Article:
Harnessing the ocean to produce usable power is the mission of alternative energy company Wave Star Energy. The Wave Star vision is about more than just building a machine. In fact, it’s about more than wave energy.
The team at Wave Star want to change the entire world’s mindset about how we produce clean energy.
“At Wavestar we don’t just want to produce electricity; we want to power a whole movement that understands we need many clean and elegant solutions working together in order to meet the planet’s energy needs,” the companies website says.
The Denmark-based company are developing a process – called the Wavestar – that converts the energy from waves through floats on the surface of the ocean.
The concept was invented by sailing enthusiasts Niels and Keld Hansen in 2000. The challenge was to create a regular output of energy from periodic ocean swells and waves that are 5-10 seconds apart.
This was achieved by developing a floating machine with a row of half-submerged buoys, which rise and fall in turn as the wave passes. This rise and fall movement allows energy to be continually produced despite waves being periodic.
“You could say that in the long run it’s necessary that we go from fossil fuels to clean renewable energy — it’s what we have to do to help protect the environment, look after our earth and it would be good for all mankind,” Wave Star Energy co-founder Niels Hansen said in a video.
So how exactly does this work?
The Wavestar machine draws energy from wave power with floats that rise and fall with the up and down motion of waves. The floats are attached by arms to a platform that stands on legs anchored to the sea floor.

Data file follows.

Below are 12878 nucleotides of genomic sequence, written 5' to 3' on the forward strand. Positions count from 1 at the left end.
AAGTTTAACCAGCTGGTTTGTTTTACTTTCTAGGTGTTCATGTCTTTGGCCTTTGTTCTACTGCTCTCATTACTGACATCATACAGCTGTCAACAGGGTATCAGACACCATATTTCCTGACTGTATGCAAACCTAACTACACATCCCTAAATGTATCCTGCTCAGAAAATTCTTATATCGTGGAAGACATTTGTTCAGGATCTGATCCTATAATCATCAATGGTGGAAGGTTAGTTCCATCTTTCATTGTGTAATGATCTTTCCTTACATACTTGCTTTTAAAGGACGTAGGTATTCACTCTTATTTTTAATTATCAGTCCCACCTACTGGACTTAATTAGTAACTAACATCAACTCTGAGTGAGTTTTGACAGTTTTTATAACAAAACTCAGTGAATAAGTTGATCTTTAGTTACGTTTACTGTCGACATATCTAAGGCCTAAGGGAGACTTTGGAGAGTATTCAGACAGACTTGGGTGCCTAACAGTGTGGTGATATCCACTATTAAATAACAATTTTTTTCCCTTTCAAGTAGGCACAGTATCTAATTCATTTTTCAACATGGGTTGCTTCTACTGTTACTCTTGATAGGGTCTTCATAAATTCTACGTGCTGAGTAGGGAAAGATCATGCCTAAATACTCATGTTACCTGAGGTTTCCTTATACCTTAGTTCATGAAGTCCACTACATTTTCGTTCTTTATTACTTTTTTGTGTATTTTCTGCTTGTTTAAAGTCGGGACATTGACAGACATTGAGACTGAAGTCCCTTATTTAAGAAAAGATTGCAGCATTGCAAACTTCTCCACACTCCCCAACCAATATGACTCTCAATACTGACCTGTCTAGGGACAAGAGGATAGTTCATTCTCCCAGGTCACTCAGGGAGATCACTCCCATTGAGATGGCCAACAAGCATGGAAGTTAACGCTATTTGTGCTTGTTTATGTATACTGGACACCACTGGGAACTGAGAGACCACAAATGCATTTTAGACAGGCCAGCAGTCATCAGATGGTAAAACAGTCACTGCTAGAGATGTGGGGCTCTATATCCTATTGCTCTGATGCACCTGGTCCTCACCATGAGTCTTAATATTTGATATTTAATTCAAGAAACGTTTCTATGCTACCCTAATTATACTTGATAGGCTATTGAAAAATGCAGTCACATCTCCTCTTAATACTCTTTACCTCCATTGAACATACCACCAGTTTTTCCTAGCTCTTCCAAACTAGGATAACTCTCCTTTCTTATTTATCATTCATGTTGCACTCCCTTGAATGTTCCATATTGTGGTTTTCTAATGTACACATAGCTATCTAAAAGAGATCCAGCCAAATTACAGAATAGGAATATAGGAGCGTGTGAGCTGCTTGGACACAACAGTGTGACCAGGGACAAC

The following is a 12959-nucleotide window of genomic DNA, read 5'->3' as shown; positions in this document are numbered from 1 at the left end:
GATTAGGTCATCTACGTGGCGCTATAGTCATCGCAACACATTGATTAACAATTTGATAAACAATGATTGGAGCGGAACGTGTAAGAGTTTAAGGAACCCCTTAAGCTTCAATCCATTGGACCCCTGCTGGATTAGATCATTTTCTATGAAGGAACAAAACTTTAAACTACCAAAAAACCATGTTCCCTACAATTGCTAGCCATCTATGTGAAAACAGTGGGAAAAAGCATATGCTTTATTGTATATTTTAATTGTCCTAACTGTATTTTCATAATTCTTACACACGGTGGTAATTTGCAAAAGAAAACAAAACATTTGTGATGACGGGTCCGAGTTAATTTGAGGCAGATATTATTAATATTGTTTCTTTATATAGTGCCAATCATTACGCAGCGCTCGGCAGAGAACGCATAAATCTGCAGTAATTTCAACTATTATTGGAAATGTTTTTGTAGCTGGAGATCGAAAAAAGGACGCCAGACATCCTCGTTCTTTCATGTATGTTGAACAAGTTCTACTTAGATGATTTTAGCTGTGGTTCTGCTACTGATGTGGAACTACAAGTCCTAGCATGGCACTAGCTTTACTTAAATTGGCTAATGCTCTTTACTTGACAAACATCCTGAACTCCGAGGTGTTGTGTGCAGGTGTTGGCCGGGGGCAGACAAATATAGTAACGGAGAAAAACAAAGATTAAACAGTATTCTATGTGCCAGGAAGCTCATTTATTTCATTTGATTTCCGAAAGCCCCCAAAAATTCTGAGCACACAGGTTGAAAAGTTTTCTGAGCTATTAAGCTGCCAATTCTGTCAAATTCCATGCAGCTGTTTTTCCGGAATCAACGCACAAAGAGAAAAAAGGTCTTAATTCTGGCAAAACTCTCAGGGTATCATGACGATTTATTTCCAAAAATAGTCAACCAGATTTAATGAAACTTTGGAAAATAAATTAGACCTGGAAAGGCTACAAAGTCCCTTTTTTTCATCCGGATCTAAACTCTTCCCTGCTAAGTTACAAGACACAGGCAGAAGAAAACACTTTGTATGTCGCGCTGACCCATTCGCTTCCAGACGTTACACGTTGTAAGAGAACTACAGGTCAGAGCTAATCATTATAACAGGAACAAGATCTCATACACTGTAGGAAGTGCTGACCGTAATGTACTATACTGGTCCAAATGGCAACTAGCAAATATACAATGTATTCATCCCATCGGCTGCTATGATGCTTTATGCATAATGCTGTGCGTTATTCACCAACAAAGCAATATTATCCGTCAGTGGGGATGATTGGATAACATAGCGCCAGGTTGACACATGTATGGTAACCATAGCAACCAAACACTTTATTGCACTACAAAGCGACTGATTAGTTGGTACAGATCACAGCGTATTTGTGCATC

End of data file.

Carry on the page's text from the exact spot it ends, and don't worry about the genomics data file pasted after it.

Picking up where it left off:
The motion of the floats is transferred via hydraulics into the rotation of a generator, producing electricity.
Powering the motor and generator in this way enables continuous energy production and a smooth output.
The Wavestar team say that this is a radical and unique concept in wave energy; it’s one of the few ways to convert fluctuating wave power into the high-speed rotation necessary to generate electricity.
Wave energy will play a crucial role in securing our energy future, but only machines that can withstand the strongest storms will survive.
This machine is built to last. With a patented storm protection system, the machine’s designers say that it has a guaranteed sea survivability and can continue working no matter hat the ocean conditions are.
It can continue production in strong wind and waves, and automatically raises the floats out of the sea when the conditions becomes too stormy.
The Wavestar machine’s efficiency is being continually increased. The design was recently modified to reduce the cost by 40 per cent, while energy harvesting capacity and other aspects of the machine are being constantly improved for better efficiency.
The Wavestar machine is less visible and quieter than wind turbines, and it also has a positive impact on wildlife below the machine, creating a sanctuary enhanced by the limits on nearby fishing.
Test and research machines have been operating in the North Sea and the Danish fjords since 2006 and they are among the first wave energy machines to be connected to the grid.
With the 500 kW machine in development, the company has claimed a position among the leading alternative energy developers in the world.
Wave Star aim to make it the first series-produced 1 MW machine for big oceans, ready for sale in 2017.
Wave Star is not stopping there though. The machine will then be doubled in size, capable of handling twice the wave height.
This will increase each machine’s output to 6 MW, enabling a single machine to provide energy for 4,000 homes.
On paper at least, these are impressive numbers. The Wavestar project is truly aiming to be a gamechanger in the world of renewable energy. The oceans of the globe combined represent approximately 1.35 billion cubic kilometres. That is 1,260,000,000,000,000,000,000 litres of water.
Thought leaders believe that if only a fraction of the kinetic power of the ocean’s tides was captured then it would meet the energy needs of the world several times over.
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Video Credit: ScienceNature
Video Credit Bottom: WavestarDK
Photo Credit: Wave Star